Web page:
Vinod Rai: See, the Common Wealth Games, before they were played out in India, were played out in Australia.

Arnab Goswami: Ya

Vinod Rai: We had a huge contingent of people, 139 if I remember correctly, who had gone much in advance to study how they had played it out in Australia. There they found that there was a minister mandated for the Common Wealth Games by an act of Parliament and whoever is given this .. .(Arnab Goswami interrupts)

Arnab Goswami: Sure

Vinod Rai: So, it was very much in the government domain that the Common wealth games were to be implemented. But in this particular case the argument trotted out was that it is the Indian Olympic Association which should be incharge..

Arnab Goswami: Headed by a Congress man?

Vinod Rai: Of?

Arnab Goswami: Called Suresh Kalmadi..

Vinod Rai: Indian Olympic Association Chairperson.

Arnab Goswami: President of the Indian Olympic Association.

Vinod Rai: Absolutely.

Arnab Goswami: Sports minister, government had no role in it?

Vinod Rai: They did not, infact the former, the then Late Sports Minster Mr Sunil Dutt wrote very strongly against it also.

Arnab Goswami: What did the Prime Minister do?

Vinod Rai: After that letter was received, I don't think any action was taken on it.

Arnab Goswami: So the Prime Minister did nothing there as well?

Vinod Rai: Well, that was far too early in the game.

Arnab Goswami: But had the Prime Minister intervened at that point of time? Had the Prime Minister intervened? Instead the Prime MInister as per your page number 125, you say, 'In December 2004, the PMO wrote to the Ministry of Sports that institutional arrangements had been evolved for the conduct of the games and Suresh Kalmadi should be the Chair of the organising committee and Executive Board. In other words, government money being spent...

Vinod Rai: By a body which is not accountable

Arnab Goswami: By a body that is not accountable to the government. Only perhaps in some indirect way accountable to the Congress party. Because the President of the IOA was a Congress man.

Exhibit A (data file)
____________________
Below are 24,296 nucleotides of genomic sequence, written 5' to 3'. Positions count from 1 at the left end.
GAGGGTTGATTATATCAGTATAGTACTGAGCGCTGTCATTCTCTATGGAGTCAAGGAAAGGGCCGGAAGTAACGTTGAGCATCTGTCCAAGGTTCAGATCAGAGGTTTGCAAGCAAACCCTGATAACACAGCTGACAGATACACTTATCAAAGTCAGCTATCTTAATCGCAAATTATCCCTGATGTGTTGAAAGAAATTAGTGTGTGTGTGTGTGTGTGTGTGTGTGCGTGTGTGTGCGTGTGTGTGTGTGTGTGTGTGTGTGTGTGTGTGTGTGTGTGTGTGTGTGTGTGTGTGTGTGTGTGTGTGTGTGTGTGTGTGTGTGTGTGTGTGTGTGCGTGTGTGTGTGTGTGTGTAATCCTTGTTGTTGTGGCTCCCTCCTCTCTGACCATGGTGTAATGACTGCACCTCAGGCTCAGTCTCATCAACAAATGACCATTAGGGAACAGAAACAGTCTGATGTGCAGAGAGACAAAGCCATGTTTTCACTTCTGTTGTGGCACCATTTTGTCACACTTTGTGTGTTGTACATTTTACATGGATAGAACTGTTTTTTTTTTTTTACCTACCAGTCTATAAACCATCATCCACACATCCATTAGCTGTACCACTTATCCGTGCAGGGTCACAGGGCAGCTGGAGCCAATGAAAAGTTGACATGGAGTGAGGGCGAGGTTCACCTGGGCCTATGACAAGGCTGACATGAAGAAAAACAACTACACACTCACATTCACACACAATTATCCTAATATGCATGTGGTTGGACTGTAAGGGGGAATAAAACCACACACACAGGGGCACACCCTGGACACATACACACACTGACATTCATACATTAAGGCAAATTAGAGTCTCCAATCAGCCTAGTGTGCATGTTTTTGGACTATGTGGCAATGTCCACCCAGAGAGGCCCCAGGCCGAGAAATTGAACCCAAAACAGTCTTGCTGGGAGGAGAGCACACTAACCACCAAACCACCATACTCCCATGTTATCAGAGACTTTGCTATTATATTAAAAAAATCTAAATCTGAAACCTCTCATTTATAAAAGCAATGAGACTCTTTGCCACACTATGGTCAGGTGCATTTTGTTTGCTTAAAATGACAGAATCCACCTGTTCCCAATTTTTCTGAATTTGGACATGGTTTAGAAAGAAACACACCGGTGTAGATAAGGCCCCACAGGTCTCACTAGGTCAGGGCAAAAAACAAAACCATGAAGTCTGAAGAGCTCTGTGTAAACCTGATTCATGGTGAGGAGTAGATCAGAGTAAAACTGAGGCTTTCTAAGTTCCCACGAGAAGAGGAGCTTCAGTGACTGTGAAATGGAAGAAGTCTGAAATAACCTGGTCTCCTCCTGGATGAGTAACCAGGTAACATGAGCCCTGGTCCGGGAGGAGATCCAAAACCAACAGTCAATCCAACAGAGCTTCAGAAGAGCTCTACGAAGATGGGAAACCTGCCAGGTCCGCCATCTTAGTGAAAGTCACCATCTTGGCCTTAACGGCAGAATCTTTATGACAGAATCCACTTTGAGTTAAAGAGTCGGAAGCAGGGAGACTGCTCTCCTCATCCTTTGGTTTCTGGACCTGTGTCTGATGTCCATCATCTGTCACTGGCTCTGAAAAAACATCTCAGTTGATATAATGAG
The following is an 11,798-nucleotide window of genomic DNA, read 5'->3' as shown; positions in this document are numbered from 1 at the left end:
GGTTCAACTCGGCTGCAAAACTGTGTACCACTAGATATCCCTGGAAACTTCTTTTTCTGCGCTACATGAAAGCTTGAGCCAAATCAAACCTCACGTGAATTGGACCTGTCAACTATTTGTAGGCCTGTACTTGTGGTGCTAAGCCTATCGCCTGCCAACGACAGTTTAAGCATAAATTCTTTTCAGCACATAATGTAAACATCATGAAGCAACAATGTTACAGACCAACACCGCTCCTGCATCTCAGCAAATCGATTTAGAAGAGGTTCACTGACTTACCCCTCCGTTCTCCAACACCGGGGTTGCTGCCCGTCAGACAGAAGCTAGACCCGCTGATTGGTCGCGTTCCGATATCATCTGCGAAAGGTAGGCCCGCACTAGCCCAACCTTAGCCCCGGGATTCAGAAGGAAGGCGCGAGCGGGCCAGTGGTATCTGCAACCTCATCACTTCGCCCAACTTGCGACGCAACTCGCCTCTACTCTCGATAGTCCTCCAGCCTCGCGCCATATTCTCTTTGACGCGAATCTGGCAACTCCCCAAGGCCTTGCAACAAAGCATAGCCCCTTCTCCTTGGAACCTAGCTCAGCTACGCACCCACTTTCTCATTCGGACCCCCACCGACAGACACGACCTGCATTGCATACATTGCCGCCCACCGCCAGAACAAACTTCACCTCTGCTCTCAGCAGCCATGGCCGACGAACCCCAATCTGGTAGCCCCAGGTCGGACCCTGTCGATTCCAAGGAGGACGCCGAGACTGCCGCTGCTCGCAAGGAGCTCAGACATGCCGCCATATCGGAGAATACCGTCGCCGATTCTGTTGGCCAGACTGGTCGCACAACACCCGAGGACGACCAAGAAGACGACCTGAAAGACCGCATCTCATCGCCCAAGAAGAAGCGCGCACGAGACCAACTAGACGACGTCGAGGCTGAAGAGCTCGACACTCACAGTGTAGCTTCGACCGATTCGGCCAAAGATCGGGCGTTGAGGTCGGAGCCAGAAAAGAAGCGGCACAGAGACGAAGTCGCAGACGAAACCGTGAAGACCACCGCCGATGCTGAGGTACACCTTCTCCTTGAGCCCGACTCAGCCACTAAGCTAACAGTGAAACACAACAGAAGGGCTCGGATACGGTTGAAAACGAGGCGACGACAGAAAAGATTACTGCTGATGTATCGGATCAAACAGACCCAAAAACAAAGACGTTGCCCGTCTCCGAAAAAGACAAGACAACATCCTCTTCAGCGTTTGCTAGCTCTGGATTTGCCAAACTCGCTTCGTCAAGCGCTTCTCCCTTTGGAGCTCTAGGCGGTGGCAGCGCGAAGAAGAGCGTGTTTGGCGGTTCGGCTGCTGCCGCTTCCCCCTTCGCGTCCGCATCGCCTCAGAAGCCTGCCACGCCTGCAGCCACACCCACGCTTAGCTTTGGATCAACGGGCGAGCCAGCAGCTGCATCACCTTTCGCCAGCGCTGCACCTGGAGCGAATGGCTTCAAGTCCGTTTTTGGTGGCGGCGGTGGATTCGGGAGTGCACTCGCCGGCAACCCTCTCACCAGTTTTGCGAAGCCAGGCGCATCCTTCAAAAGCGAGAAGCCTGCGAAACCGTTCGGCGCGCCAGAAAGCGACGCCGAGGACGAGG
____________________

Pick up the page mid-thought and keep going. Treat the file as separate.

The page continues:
Vinod Rai: It was in form and substance both, incorrect.

Arnab Goswami: The Prime mInister could have, Mr Rai..don't hold your self.The Prime minister could have stopped the Common Wealth Game scam from happening by introducing systems of accountability atleast in the large spents that were happening at that time, but he did not. He was simply acting as a post man.

Vinod Rai: Well, systems of accountability have played out even in that setup. But unfortunately what happened was the games got into a huge mess before they actually...(Arnab Goswami interrupts)

Arnab Goswami: Sir, Suresh Kalmadi's position was strengthened by the Prime Minister of India Dr. Manmohan Singh in 2004, five to six months after the general elections. I am only going by what is in your book and you end that paragraph by saying, 'after this Suresh Kalmadi had arrived.'

Vinod Rai: Absolutely accurate. Because after that, when the Prime Minister wrote, the PMO wrote to the Sports Ministry saying this will be the formulation of the Committee, it was totally within Suresh Kalmadi or the President of the IOA to control the entire Common Wealth Games. And he did infact control it entirely.